The trees of this broad hollow include maples and cottonwoods as well as oaks and firs. The maples show some modification of their green but it is by way of a shrinking of the broad leaves rather than of actual color change. The cottonwoods rise as beautifully as ever in their rich, dark green foliage, for their roots tap the hidden moisture denied the oaks on their stony or too well-drained ridges. The ocean spray seems almost wholly to have lost its green here, developing a warm but pale brown, and the snowberry bushes are largely burnt to a dry and brittle deadness. In the opener stretches of the path between the underwoods the pale straw-colored stalks and capsules of the yellow Columbian lily rise high above the grass and herbage. The capsules certainly suggest their common name of “seed boxes” and when you touch one you can hear the seeds rattle within and even see them through the openings in the boxes walls. The bracken retains its vivid green almost everywhere; only occasionally you come across a frond with a dark purplish bronze tint. There is in truth a real riot of color for the eye to enjoy if we stop long enough to take in the scene about us, a privilege enjoyed to its full only by pedestrians.
A Silent Plain
“There is a joy in footing slow across a silent plain”, and not the least of it lies in the opportunity of enjoying the wholeness and fullness of Nature. To the pleasure of color we must add here the pleasure of scent. Our hollow is filled with that delightful mingling of scents that is characteristic of autumn more than of any season for now we have the perfume of ripening fruit and leaves, less cloying than that of flowers, sharper and more aromatic, and with the sweet dispersiveness of old fashioned potpourri. Yet there are flowers that add their scent, faint as it is, to the aroma of the august air. One of these, very common on Uplands slopes, with their alternating thickets and open spaces, is the wild caraway. We see its compound umbels of pure white flowers rising above the slender branched stems but the leaves with their almost linear leaflets are withered and dead. Very occasionally we come upon a plant of the tall meadow cinquefoil with its flowers deeper in color than the buttercups to which they have a superficial likeness.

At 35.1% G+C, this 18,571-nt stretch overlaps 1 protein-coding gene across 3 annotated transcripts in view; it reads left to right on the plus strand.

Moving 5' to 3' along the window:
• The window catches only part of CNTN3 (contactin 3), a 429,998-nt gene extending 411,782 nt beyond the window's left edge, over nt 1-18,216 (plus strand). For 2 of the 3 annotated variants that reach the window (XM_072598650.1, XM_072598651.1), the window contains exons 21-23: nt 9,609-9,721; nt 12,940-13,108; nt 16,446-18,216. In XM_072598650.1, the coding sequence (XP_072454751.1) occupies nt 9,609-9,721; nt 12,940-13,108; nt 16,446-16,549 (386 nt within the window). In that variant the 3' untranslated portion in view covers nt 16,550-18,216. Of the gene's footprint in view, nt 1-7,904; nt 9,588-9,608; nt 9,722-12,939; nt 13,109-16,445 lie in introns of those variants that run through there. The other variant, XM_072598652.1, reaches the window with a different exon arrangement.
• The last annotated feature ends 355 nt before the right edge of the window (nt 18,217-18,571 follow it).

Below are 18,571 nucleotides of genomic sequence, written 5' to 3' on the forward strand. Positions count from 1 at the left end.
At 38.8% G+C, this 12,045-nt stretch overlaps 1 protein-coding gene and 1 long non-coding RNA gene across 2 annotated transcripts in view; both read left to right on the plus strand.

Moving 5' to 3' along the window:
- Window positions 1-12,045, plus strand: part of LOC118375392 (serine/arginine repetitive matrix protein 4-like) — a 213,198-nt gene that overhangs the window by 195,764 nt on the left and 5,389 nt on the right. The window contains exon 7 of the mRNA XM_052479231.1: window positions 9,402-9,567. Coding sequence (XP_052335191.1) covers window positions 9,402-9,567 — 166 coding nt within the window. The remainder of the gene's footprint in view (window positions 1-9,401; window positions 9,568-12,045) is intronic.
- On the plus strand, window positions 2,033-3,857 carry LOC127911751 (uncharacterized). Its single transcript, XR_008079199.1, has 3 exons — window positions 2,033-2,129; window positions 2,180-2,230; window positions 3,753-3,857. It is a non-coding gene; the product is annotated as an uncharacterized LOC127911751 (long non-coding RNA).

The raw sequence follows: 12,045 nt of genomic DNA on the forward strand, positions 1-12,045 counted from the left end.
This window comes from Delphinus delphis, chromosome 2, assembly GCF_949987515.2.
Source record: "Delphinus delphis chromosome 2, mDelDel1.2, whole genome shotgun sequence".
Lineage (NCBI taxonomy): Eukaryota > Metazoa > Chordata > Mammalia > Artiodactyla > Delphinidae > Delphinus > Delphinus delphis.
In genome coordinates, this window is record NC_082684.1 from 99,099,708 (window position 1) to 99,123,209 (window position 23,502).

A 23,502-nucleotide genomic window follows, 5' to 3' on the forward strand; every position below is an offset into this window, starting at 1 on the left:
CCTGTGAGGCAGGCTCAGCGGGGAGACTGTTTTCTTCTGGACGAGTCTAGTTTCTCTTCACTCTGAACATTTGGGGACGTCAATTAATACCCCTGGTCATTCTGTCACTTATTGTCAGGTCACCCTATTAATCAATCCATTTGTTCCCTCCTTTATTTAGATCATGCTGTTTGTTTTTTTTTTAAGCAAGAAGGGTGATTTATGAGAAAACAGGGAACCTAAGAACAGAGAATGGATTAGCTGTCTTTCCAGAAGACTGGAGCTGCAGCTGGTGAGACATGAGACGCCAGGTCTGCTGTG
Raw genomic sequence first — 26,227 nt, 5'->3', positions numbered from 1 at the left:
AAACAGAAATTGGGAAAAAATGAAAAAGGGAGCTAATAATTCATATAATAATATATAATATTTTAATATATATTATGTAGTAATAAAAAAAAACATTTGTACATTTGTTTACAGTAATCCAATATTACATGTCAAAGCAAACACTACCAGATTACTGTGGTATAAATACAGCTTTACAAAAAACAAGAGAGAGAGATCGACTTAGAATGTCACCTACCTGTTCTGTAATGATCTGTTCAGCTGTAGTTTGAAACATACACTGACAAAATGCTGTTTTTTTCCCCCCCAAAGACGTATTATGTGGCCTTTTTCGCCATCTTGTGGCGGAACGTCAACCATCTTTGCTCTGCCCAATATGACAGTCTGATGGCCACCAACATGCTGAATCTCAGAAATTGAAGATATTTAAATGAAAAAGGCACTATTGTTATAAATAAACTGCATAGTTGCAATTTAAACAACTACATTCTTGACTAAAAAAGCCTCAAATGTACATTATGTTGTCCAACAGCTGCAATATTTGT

Down by the Rocks
At the entrance to Cadboro Bay, just east of the Yacht Club, is a small bay whose outermost boundary is a narrow isthmus. Here in years past the [First Nations], who made their village home by the Bay, cut a deep trench with sloping sides in which they concealed their canoes from marauders. It still remains, though half choked by brush and washed-in debris. One of the trails to the rocks at the end of the little peninsula crosses it but is rarely if ever recognized as one of the historic landmarks of the original inhabitants, any more than the boulder mounds found further back are identified as ancient graves. It must be about fifty years since these burying places were opened in a misguided wave of archaeological curiosity.